Holbrooke on Af-Pak: Know success 'when we see it'

The U.S. special envoy to Afghanistan and Pakistan said on Wednesday that while American forces have been making progress in the region it is still too early to tell what success might look like.

“We’ll know it when we see it,” said Richard Holbrooke, referencing the “Supreme Court test” of how to identify pornographic material.

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For the first time since its convening at the beginning of the year, Holbrooke presented his team of nearly a dozen regional experts in a public forum at the downtown St. Regis Hotel held by the Center for American Progress.

The interagency team has been tasked with planning the civilian role in the U.S. war against the Taliban and al Qaeda in Pakistan and Afghanistan. Team members deal with a variety of issues such as the recent cessation of U.S.-led poppy-eradication measures as well as U.S. efforts to seize control of radio broadcast channels used by the Taliban to counter the Taliban's propaganda.

Because Holbrooke’s team does not focus on the military aspect of the war he did not want to comment on reports that the U.S. may increase troop levels in the region in the near future.

“The military part of this struggle with American troops is not an open-ended event, but our civilian assistance is going to continue for a long time,” he said. “I can’t give you dates.”

Holbrooke’s senior adviser, Barnett Rubin, elaborated slightly, using vague terminology seemingly absent of measurable end results.

“I don’t think it’s accurate to say that we are committed to waging a war in Afghanistan until Afghanistan is a perfect democracy … nor would we expect people to believe such an unrealistic commitment,” Rubin said.

“But we are committed to fighting there until we are secure from terrorist attacks launched from there and until the region is secure from the danger of nuclear terrorism and other forms of destabilization."

However, Holbrooke said he was eager to reach some level of measurable success because he had been feeling pressure from lawmakers on Capitol Hill.

“We all feel the impatience and pressure of the American public and the Congress, which legitimately wants to see progress,” he said.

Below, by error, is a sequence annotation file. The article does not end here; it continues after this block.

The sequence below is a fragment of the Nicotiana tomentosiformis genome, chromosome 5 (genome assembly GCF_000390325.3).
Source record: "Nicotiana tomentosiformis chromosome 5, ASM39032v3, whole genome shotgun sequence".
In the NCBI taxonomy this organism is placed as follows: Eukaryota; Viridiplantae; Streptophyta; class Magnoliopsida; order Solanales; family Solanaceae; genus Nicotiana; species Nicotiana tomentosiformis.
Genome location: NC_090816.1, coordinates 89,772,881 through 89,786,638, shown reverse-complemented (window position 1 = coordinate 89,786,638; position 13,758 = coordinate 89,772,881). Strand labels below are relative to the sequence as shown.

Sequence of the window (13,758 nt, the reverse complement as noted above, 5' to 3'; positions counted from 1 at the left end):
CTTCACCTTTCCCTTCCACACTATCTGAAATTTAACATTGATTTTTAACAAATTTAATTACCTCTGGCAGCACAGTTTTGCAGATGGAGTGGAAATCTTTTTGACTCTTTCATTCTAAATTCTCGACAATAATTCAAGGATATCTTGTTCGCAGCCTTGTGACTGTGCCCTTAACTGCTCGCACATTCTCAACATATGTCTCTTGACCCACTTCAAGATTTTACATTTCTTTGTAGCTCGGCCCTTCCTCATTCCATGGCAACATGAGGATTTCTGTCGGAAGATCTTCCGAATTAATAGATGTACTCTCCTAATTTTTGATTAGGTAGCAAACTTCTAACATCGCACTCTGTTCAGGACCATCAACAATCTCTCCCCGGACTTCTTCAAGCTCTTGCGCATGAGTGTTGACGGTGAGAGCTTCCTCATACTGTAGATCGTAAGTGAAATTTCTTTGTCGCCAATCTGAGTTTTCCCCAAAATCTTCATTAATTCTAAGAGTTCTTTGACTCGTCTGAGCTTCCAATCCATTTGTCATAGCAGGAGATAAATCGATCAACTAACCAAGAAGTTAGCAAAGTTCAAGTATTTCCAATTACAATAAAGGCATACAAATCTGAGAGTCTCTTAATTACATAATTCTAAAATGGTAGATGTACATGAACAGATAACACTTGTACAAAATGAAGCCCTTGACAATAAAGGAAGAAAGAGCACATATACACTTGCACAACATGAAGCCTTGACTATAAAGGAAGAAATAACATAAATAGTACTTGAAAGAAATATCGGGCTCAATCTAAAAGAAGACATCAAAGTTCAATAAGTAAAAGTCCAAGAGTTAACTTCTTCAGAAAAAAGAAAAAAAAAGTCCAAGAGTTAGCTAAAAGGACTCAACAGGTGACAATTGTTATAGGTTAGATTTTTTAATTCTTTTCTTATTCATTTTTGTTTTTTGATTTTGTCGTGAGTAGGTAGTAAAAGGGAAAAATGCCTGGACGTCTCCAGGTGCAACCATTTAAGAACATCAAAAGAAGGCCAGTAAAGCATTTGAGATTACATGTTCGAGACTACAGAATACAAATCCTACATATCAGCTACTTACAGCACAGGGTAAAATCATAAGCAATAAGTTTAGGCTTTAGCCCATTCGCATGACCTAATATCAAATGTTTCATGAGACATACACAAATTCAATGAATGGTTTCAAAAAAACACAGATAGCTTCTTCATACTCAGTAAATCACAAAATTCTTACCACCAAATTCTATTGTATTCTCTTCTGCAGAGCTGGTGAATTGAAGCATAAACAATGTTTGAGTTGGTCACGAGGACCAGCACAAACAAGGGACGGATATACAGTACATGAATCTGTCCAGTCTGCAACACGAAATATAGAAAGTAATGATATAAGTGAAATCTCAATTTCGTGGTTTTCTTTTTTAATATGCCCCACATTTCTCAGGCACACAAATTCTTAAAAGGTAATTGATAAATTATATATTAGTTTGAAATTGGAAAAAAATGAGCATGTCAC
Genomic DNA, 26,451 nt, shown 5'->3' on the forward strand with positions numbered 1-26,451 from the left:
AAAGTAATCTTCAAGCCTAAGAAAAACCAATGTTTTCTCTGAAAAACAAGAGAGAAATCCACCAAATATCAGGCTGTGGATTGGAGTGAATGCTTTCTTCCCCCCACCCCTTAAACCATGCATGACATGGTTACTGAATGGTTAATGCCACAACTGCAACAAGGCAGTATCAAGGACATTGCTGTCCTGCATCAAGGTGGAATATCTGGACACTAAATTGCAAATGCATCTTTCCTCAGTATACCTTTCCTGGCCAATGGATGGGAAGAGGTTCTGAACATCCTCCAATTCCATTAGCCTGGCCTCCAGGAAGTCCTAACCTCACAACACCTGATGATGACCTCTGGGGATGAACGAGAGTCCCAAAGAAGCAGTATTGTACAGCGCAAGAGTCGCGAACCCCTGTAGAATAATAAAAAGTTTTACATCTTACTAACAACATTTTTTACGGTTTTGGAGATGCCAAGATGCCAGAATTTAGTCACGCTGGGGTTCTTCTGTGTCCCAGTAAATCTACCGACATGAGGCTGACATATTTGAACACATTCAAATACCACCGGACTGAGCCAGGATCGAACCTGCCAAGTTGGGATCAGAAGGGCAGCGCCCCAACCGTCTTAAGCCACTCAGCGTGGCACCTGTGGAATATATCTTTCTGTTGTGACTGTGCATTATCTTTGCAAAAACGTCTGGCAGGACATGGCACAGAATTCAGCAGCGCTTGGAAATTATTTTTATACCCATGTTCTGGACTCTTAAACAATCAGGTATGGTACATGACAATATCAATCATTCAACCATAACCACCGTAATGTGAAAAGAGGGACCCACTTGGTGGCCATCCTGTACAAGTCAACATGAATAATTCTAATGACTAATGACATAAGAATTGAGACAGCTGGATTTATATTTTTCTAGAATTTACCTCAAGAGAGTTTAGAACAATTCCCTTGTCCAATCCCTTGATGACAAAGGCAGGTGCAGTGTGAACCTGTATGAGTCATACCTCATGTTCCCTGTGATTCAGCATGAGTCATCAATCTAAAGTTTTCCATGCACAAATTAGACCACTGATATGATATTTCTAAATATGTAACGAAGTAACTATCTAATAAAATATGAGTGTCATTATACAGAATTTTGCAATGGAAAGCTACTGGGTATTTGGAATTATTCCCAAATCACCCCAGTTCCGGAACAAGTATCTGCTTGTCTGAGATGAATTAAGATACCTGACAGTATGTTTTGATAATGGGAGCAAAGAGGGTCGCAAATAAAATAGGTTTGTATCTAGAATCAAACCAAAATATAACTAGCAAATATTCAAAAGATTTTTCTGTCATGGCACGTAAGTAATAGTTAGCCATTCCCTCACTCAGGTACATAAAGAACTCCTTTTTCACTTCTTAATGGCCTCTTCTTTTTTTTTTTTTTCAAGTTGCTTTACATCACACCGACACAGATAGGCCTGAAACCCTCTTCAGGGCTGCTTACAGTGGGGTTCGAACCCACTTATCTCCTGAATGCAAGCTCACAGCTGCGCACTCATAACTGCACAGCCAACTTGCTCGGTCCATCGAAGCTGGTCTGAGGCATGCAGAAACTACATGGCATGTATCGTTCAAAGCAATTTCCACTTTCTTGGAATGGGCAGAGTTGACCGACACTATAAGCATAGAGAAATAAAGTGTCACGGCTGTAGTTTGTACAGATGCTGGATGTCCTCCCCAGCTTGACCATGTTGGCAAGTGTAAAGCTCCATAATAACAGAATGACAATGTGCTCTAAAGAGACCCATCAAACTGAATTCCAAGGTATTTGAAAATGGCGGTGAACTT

The largest obstacle to reaching a stable government in Afghanistan, Holbrooke said, is going to be training and ensuring a sound security force to take over control after U.S. military forces draw down their ranks.

“The biggest single problem we’re going to face, I’m going to be very honest with you, is going to be strengthening the police. There’s no question. You can’t do it unless the police take over a key role in security after the military forces do the clearing.”

While much focus has been placed on Pakistan, Holbrooke said that neighboring Iran played a vital role as well in Afghanistan’s continued success. Holbrooke’s senior defense adviser said in the past Iran has provided weapons to “some groups inside Afghanistan.”

“We are completely aware of the Iranian factor,” said Holbrooke, who added a jab at previous administrations. “They are a factor, and to pretend they’re not, as was often done in the past, doesn’t make much sense.”

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With Afghanistan’s presidential elections one week away, Holbrooke said that he expected some of the 41 candidates, if not all of them, to challenge the results.

“Will there be challenges to the election? There are in every other democracy. I think we should assume those,” he said.

“The process will take a while. The ballots have to be taken into Kabul and have to be counted. And there’ll be disputes as there are in American elections. We only picked a senator from Minnesota just a few weeks ago after a rather lengthy delay,” he said, referencing Sen. Al Franken’s win in a race that lasted eight months amid a recount and litigation.

In a passing blow at civilian contractors in Afghanistan, Holbrooke said the U.S. would be cutting back significantly on the number of contracts it awards.

“If any of you [are] in this room, be warned, we’re going to try and cut the contracts down,” he said. “We just have to because of the way they work, they’re not flexible. They undermine the government [that] we’re trying to strengthen.”